Too long introduction: "I have one year of experience as a shop assistant. I worked at Some-Shop Ltd. as a cashier at a shop in a small town. In addition to my cashier duties, I regularly assisted in restocking and also substituted at the deli counter on several occasions. It is very important for me to be always precise in my work, in one year I was able to keep the cash deficit under 100€ due to my carelessness, which I think is adequate. I am a quick learner and my colleagues have also given me a good review. I would like to try my hand in a position where I can build on my previous experience, possibly move up in the future based on my good performance, and try my luck in a store manager position."
Adequate profile length: "I have one year of experience as a shop assistant in a municipal shop. I am a precise worker, my greatest achievement is that I have done my job with minimal cash shortage. My goal is to use my experience to seek new challenges in a higher prestige retail unit.*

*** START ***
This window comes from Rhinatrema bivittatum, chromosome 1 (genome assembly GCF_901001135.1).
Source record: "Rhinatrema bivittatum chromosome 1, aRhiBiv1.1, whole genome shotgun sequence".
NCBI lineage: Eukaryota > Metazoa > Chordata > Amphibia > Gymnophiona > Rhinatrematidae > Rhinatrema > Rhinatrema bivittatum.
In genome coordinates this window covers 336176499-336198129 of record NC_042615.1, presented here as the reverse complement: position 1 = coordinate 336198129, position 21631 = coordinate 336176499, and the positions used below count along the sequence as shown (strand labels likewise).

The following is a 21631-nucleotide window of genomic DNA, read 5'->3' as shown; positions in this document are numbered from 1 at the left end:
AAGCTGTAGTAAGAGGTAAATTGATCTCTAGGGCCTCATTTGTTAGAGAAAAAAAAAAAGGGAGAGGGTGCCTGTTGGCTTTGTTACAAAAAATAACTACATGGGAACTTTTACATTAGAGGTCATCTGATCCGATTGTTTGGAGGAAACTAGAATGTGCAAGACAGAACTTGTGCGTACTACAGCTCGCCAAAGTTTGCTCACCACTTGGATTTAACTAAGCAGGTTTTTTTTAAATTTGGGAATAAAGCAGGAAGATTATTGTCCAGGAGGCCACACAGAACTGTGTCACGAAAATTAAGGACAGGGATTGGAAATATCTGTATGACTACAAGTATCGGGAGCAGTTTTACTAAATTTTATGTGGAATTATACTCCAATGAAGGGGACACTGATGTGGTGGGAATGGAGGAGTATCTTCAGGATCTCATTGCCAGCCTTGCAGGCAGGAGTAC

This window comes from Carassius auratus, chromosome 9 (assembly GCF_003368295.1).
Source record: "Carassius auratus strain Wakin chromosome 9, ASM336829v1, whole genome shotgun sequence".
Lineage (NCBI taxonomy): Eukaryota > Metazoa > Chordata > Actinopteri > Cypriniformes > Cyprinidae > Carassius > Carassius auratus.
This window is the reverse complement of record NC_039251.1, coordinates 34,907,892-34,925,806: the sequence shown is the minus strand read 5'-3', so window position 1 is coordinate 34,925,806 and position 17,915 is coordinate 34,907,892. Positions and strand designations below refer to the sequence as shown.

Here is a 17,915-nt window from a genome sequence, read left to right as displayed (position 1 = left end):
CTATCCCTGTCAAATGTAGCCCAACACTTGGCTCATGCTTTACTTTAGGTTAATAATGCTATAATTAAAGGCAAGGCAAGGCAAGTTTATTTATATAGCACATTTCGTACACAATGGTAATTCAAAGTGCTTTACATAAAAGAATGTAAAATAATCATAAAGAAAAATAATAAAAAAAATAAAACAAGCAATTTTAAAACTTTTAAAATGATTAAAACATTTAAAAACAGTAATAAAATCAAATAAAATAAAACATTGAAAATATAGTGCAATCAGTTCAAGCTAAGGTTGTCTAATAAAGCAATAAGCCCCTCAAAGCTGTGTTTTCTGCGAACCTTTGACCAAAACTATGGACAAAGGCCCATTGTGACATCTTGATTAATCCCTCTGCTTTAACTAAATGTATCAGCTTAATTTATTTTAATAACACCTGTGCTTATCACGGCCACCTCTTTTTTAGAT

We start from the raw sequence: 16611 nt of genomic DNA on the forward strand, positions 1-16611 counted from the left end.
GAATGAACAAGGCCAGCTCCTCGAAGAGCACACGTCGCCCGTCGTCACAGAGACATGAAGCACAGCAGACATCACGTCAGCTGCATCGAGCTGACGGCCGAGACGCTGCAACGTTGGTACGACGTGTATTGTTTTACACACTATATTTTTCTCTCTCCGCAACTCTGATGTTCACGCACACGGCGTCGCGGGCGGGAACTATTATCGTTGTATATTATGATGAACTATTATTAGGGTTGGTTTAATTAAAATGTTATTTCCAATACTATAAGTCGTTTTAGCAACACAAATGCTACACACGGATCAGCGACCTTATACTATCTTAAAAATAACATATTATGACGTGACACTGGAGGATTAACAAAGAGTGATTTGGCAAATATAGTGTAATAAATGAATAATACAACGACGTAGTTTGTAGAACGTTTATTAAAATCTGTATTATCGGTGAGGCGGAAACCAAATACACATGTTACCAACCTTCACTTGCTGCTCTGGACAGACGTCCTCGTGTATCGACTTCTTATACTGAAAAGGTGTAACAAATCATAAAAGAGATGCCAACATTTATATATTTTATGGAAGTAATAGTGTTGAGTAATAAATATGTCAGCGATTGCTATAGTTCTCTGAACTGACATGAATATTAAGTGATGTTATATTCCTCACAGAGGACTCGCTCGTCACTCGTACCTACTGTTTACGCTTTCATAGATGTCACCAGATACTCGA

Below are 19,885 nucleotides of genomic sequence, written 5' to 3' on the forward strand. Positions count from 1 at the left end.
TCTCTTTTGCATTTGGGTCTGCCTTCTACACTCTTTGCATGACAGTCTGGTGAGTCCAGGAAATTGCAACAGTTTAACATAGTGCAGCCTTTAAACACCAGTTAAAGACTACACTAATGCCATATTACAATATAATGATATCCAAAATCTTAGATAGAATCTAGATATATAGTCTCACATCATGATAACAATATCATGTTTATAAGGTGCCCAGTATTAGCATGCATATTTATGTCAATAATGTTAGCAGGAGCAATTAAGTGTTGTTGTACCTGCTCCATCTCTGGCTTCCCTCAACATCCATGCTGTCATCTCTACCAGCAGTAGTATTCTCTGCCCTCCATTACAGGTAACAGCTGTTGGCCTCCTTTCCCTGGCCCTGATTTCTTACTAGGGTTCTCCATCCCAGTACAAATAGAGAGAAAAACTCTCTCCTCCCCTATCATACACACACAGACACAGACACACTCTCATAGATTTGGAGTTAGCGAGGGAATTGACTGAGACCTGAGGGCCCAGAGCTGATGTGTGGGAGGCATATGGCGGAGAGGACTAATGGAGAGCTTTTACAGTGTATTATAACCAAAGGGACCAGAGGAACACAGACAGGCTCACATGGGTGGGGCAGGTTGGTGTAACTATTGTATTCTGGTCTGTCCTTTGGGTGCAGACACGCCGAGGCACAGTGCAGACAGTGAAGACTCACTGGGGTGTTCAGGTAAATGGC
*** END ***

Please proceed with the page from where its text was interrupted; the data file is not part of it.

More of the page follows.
Let's not be clichéd. Avoid using terms that are overused and that everyone mentions when they write about themselves in their CV. We should choose phrases that help our CV stand out from the rest. On the other hand, it is also best to have some kind of answer to the main expectations of the job you are applying for, so it is also important to always write a CV that is tailored to the position.
Too general profile: "I am a proactive worker with good communication skills. I like challenges and variety, but I can also do monotonous work with ease. I enjoy dealing with people, I find common voice with others easily. I try to find the right solutions in every situation and do my best under all circumstances".